A German Jewish leader criticized the pope Saturday for making what he called an unacceptable comparison between abortion and the Holocaust (search) in a new book.

Paul Spiegel, the head of Germany's Central Council of Jews (search), told the Netzeitung daily that Pope John Paul II's (search) statements reflect similar "unacceptable" comments made by a Roman Catholic cardinal in Cologne.

Spiegel was referring to a passage in "Memory and Identity: Conversations Between Millenniums," where the pope draws a broad comparison between abortion and the Holocaust, saying both came about when people decided to usurp "the law of God."

The book is based on the pope's conversations in 1993 with two close friends from his native Poland.

After noting that a legally elected parliament allowed Hitler's rise to power in Germany, which led to the Holocaust, the pope says: "We have to question the legal regulations that have been decided in the parliaments of present-day democracies. The most direct association which comes to mind is the abortion laws ...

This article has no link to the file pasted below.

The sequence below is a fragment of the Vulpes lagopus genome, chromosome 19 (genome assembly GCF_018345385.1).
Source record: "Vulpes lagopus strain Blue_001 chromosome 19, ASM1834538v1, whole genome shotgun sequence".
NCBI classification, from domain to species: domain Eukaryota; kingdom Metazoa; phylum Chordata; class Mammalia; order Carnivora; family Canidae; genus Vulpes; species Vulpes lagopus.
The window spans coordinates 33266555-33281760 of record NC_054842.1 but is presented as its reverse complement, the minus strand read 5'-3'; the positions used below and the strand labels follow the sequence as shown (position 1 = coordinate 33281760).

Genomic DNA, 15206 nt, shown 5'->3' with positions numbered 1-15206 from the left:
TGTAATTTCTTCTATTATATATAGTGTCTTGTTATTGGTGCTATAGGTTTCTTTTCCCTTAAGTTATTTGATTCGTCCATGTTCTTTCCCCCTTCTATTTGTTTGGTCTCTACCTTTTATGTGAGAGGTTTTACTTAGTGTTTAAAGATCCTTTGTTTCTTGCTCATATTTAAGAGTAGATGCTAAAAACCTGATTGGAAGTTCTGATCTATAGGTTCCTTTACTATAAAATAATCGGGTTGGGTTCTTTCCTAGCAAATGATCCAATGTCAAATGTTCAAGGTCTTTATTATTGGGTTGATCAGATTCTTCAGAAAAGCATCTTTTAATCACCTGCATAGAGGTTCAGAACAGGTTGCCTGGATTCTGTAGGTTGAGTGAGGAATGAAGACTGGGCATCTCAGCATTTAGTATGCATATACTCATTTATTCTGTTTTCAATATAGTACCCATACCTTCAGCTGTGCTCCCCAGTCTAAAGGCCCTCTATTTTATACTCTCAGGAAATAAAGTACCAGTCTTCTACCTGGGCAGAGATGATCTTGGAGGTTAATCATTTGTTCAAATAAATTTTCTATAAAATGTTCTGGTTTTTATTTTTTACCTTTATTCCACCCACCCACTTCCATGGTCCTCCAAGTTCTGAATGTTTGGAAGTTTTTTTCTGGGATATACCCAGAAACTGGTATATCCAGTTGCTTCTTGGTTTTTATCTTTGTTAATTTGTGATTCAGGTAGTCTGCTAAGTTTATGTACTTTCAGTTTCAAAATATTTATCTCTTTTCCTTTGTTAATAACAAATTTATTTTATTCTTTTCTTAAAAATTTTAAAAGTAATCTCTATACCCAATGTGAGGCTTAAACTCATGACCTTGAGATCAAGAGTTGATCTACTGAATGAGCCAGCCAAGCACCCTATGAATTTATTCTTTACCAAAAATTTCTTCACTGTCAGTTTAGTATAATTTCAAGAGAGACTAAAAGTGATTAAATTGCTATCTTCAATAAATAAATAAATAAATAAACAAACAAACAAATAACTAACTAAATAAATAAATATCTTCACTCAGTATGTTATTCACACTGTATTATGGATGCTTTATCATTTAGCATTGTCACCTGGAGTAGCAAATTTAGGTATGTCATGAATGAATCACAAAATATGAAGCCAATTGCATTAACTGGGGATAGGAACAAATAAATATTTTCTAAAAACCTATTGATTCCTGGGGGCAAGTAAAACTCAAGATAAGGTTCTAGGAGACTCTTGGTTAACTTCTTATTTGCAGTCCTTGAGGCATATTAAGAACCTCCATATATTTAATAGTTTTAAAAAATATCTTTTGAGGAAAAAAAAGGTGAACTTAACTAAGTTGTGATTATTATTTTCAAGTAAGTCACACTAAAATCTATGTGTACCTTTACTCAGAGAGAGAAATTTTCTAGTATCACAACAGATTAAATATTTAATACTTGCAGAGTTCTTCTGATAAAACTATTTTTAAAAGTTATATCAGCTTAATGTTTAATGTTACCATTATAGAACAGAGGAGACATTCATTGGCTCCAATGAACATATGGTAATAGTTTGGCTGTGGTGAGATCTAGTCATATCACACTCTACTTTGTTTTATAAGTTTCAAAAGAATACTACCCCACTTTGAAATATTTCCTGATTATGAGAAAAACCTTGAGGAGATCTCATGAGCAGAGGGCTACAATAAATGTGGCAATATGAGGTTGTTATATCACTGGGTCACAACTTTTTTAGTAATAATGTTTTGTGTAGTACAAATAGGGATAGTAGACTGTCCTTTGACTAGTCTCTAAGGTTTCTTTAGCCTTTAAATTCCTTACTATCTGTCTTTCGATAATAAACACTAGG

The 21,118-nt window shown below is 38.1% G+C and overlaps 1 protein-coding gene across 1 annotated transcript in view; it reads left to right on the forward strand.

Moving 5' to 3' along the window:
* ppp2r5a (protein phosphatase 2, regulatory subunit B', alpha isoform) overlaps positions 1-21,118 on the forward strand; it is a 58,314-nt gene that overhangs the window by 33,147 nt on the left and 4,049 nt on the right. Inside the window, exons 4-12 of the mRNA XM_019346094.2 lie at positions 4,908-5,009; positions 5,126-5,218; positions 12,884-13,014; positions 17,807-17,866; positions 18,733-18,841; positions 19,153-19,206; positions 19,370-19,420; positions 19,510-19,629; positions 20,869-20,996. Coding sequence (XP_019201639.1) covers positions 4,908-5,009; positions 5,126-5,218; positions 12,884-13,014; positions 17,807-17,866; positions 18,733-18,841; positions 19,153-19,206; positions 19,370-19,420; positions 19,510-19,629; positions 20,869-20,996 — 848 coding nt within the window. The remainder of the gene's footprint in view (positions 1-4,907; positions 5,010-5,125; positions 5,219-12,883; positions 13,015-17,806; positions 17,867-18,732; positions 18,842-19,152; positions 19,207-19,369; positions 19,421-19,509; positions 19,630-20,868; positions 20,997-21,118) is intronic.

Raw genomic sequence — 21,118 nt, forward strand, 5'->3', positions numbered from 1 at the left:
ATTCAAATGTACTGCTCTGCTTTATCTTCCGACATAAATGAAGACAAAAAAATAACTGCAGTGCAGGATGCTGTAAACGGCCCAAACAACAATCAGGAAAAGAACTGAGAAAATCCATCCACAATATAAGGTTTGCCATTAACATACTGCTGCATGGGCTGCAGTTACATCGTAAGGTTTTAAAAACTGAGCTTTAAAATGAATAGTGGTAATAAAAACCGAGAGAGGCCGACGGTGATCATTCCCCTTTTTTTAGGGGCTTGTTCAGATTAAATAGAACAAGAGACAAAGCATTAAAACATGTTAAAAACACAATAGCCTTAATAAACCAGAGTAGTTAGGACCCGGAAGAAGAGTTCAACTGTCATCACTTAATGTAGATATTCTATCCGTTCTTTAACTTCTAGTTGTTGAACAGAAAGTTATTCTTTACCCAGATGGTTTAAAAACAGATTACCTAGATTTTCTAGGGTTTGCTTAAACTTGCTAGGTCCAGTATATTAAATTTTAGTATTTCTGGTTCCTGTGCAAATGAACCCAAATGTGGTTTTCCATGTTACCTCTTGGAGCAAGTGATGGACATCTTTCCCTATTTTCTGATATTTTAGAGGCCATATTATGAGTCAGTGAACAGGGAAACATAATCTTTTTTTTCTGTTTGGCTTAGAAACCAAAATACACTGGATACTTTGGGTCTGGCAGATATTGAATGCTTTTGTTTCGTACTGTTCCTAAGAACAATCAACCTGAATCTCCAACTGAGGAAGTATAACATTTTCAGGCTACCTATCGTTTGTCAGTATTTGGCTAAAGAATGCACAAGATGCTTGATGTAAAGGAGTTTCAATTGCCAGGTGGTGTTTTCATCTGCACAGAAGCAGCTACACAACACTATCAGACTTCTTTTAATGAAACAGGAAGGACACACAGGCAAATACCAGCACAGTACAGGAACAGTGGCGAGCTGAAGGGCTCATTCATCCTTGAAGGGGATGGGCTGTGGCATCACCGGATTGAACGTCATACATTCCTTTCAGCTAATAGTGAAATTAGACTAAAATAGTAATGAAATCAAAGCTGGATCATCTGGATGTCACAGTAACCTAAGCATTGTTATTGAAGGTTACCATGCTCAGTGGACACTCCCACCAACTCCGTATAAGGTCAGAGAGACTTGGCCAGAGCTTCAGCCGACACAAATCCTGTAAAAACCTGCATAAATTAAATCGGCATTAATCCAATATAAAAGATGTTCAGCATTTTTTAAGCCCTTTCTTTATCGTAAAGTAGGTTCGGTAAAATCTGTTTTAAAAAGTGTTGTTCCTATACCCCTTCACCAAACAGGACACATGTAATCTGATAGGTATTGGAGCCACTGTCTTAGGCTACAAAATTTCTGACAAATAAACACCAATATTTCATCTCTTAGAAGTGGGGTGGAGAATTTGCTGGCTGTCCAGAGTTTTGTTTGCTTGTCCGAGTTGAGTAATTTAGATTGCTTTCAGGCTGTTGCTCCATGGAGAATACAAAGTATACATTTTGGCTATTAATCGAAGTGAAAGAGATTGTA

"Parliaments which create and promulgate such laws must be aware that they are transgressing their powers and remain in open conflict with the law of God and the law of nature."

Spiegel told the daily that "such statements show that the Roman Catholic Church "has not understood or does not want to understand that there is a tremendous difference between factory-like genocide and what women do to their bodies."

Criticism for the book also came from a Greens parliamentarian, Volker Beck.

"For the pope to draw a comparison between abortion and the Holocaust shows a lack of moral and ethical direction," Beck said in Berlin.

The book is to be published Feb. 23 in Italy by Rizzoli, which also plans an English version.